Recently, state supreme courts in Utah, Colorado, and Pennsylvania ruled in favor of a grandparent’s right to visit their grandchild.
These rulings indicate the recent shift taking place from six years ago when the U.S. Supreme Court, in Troxel v. Granville, curbed these rights in the state of Washington. The Court said that the visitation law was too broad for allowing “any person” to request visits at “any time.” The decision also solidified a parent’s right to decide who gets to visit with their children. Following the 2000 ruling, state courts seemed more likely than not to follow the Supreme Court’s lead.
Since this decision, grandparent visitation laws in many states have been revised, and state supreme courts have acknowledged and worked with these changes-especially in certain situations, such as the death of one of the parents.
· Utah case: Utah Supreme Court upheld the statute granting continued visitation. A 10-year-old girl whose mother died suddenly can keep visiting with her grandparents in spite of his father’s claim that the law violates his parental decision-making rights.
· Colorado case: Colorado Supreme Court ruled that a boy’s paternal grandparents can keep visiting him, even though his grandparents could not prove that denying visitation would harm him.
· Pennsylvania case: The state’s Supreme Court ruled that the father of an 11-year-old boy whose mother died cannot restrict grandparent visitation to just once a month, even if the father was considered mentally fit to make such decisions.
The AARP (formerly called the American Association of Retired Persons) reports that: 4.5 million underage children are living with their grandparents.
California Family Code let’s grandparents file for visitation:
· If one of the child’s parents has died.
· If the grandchild’s parents are no married, separated, or divorced.
· During custody proceedings.
· If the child is not living with either parent.
· There must be a pre-established grandparent-grandchild relationship.
· Visits cannot get in the way of a parent’s own visitations.
· Visits must be in the best interest of the grandchild.
Grandtimes.com offers the following guidelines for grandparents wishing to retain visitation rights with grandchildren in the event of divorce, separation, or the death of one of the parents:
· Don’t be too aggressive. If the custodial parent remarries, give him or her plenty of time to make the new marriage work. Such family transitions are usually difficult for young children, who may be torn by loyalty to the divorced or deceased parent.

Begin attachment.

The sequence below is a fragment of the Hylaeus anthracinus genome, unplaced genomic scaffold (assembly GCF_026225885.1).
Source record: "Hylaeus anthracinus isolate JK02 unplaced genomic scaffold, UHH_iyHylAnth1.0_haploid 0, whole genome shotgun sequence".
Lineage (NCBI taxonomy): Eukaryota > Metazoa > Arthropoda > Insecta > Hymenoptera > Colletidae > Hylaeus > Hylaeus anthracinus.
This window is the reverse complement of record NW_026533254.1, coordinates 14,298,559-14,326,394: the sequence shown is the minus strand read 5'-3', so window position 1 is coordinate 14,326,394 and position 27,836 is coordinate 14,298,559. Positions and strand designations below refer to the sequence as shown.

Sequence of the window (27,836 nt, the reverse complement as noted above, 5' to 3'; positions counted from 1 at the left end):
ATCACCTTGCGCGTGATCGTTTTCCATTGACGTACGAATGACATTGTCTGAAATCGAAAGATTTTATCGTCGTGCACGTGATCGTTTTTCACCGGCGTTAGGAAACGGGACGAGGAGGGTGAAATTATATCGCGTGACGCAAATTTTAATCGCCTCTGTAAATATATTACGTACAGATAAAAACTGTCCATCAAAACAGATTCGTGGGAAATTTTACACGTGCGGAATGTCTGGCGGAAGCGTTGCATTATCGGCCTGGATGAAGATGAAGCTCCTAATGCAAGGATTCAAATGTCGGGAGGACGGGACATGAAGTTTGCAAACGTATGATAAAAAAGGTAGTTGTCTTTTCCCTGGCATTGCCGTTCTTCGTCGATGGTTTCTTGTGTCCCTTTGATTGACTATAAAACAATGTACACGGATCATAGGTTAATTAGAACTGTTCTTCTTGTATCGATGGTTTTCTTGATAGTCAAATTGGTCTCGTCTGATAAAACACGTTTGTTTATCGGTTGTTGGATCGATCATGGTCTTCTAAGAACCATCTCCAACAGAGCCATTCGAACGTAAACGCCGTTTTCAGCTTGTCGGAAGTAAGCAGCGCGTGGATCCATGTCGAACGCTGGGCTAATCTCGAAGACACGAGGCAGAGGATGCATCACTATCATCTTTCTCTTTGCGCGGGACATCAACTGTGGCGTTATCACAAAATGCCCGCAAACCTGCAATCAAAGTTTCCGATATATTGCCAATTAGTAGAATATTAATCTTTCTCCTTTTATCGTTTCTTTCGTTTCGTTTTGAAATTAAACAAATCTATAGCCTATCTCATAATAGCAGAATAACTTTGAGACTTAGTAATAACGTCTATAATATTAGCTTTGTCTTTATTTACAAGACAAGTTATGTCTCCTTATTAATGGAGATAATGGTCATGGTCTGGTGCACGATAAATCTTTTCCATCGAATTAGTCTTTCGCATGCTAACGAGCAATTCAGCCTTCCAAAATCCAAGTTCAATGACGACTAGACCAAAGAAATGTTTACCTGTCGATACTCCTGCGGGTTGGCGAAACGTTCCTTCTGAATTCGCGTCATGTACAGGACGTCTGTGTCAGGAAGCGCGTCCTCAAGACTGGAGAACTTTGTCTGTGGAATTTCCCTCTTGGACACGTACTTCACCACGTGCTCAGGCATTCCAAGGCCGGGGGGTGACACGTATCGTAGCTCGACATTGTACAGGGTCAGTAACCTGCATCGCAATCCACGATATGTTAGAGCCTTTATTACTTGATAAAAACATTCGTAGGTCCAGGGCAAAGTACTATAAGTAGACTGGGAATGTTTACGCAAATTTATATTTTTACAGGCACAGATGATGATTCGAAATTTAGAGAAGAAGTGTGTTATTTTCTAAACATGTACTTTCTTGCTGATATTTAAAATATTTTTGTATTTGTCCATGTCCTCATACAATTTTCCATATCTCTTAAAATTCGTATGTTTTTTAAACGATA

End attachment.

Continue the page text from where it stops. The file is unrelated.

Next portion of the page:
· Don’t run out and start a lawsuit. First, open a line of communication with the parent or parents. You might even use a neutral third-party mediator.
· When there is no other recourse, call your local bar association for referral to a family-law attorney, preferably one with experience in third-party (other than parental) visitation rights. When you meet with the attorney, be prepared with documentary evidence and lists of witnesses to support your contention that it is in the “best interests of the children”-the legal standard in most states-for them to see you. Evidence that a consistent, caring relationship existed between you in the past is important.
· If there is animosity between you and the children’s parents, do everything you can to keep the youngsters from getting involved in it.
· Remember that grandparent visitation rights are not intended or designed to supersede parental authority. Grandparents should step in only when there is a threat to the children’s safety. If there is evidence that the children are being physically or emotionally abused, contact the department of social services for the protection of minor children in the state where your children live.
· Be aware, too, that the law applying to your visitation rights is the law in the state where the grandchildren live.
If you are a grandparent who is seeking visitation with your grandchild(ren) in Santa Clara County, Monterey County, or Alameda County, our attorneys at Sagaria Law, P.C. can help you. For your convenience, we have offices in Fremont, Monterey, and San Jose. Contact us online for a free consultation.
Recent Legal Rulings Favor Grandparents, USAtoday.com, September 12, 2006
Grandparent Visitation Rights, Grandtimes.com
Related Web Resources:
Troxel V. Granville
Visitation Rights of Grandparents, Utah
In the Matter of Petition for Adoption of C.A., Colorado Supreme Court, June 26, 2006
Hiller v. Fausey, Pennsylvania Supreme Court, August 22, 2006 (PDF)
In the Matter of the Estate of Samantha Thurgood, Utah Supreme Court, August 25, 2006 (PDF)
Grandparents Legal Section, Grandparenting.org
Grandparents’ Rights Organization